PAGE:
Ok, so lets talk about how to attach the collar and finish the neckline of Banksia Version 3, shall we? (If you’re making the placket with no collar of Version 2, see this post here. If you’re making the woven tee of version 1, go here).
I love this collar. Peter pan collars make me weak, and this one is my all time favourite. It has a little bit of roll in it, and sits beautifully on the shoulders. i love it :)
Lets look at how to put it together, with a few tips!
Once you’ve cut out your collar pieces, it’s time to attach interfacing to one of them. If your fabric is quite stiff, you could probably skip this step – but to be honest i almost never do. The most important thing is that you use a very lightweight interfacing. If you use a regular weight or something very stiff, you are going to end up with bat wings around your neck :) Personally i favour the lightest weight fusible.
Now lay your collars on top of each other with right sides facing each other, and pin in place.
Now it’s time to notch the heck outta that curve or you could grade the seam allowance right back. But my personal trick to getting a perfect curve, is pinking shears. I grade the seam allowance back using them, and that way the whole thing is notched and graded. So sneaky :) I love this method.
Turn it the right way round and press! Do not skip the pressing or i will yell at you :) I’m serious, people who don’t press their collars make me cry – it’s the quickest way to make your collar suck, and make it completely obvious you made your shirt. Don’t skip the pressing! pretty please :)
Now we pin the collar to the top. The important thing here is to make sure the edge of the collar butts right up to the intersection of the placket basting stitches and the neckline staystitching.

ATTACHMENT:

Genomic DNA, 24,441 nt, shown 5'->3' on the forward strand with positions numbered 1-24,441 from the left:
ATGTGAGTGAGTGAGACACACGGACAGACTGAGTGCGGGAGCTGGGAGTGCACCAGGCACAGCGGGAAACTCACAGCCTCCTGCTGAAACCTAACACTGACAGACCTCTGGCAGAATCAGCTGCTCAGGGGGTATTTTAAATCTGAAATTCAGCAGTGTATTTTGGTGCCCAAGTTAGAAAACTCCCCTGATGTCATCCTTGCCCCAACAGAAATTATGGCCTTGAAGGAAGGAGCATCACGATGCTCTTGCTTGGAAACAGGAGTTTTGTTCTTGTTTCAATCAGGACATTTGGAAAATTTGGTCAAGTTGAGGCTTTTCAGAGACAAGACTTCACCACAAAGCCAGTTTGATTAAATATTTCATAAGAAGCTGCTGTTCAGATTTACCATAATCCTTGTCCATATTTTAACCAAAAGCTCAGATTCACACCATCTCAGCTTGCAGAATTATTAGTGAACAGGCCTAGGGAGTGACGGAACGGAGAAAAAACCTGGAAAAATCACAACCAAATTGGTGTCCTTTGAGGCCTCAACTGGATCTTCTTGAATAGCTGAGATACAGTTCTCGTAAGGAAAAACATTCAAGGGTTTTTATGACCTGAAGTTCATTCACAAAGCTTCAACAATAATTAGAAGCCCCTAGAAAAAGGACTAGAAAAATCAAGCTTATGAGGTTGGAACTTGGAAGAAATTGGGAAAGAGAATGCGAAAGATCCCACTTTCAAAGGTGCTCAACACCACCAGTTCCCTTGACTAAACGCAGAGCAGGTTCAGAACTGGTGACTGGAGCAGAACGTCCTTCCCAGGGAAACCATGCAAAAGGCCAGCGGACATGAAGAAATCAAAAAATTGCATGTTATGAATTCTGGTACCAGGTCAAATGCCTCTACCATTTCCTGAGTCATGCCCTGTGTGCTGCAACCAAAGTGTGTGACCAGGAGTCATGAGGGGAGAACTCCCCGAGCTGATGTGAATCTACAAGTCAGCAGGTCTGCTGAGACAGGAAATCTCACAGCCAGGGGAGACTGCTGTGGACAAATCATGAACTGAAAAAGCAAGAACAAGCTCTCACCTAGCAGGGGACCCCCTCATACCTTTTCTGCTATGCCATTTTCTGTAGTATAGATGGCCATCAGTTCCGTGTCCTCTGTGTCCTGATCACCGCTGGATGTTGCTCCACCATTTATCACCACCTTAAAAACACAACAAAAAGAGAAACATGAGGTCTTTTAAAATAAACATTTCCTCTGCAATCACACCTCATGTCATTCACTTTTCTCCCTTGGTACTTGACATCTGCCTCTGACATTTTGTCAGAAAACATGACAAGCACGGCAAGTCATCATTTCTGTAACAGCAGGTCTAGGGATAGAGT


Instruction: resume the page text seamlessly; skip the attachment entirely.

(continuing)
Sew in place 1/4” from the raw edge.
Next we will finish the neckline with a bias facing.
Note: A pattern piece for a bias facing strip is provided, but you could also use store bought bias tape if you would like.
If you are using the pattern to make your own bias facing, lets prepare it.
With wrong sides together, fold your bias strip in half lengthwise and press flat.
Pin your bias facing around the neckline. You will be lining up the raw edges of the folded facing with the raw edge of the neckline/collar.
It’s important that the ends of the bias facing extends past the collar edge and basting stitches by 1/2”. Trim off any excess.
Sew 1/4” from the raw edge.
Please take note: we are doing all of this on the right side of the fabric.
Trim back the seam allowance. You can use the same pinking shear method that I mentioned before!
Press the scant seam allowance towards the facing, and understitch.
Understitching just means stitching the seam allowance to a facing, close to the seam, to prevent the facing from rolling to the outside.
Now fold the bias facing towards the inside of the top (wrong side of the fabric) enclosing the raw edges. Iron it down, and pin in place.
When you pin in place make sure the collar is out the way. We are not using the bias strip as a binding, we are using it as a facing, so we want it to lay flat on the inside of the top and not be visible from the outside.
Sew in place close to the edge of the facing.
Press and you’re done!! It should now look like the photo above on the inside, and look like the photo below on the outside – visible topstitching, but hidden under the collar.
I can’t wait to add the placket!!
Get ready because tomorrow we’ll be learning one of the methods for inserting the placket :) so fun!!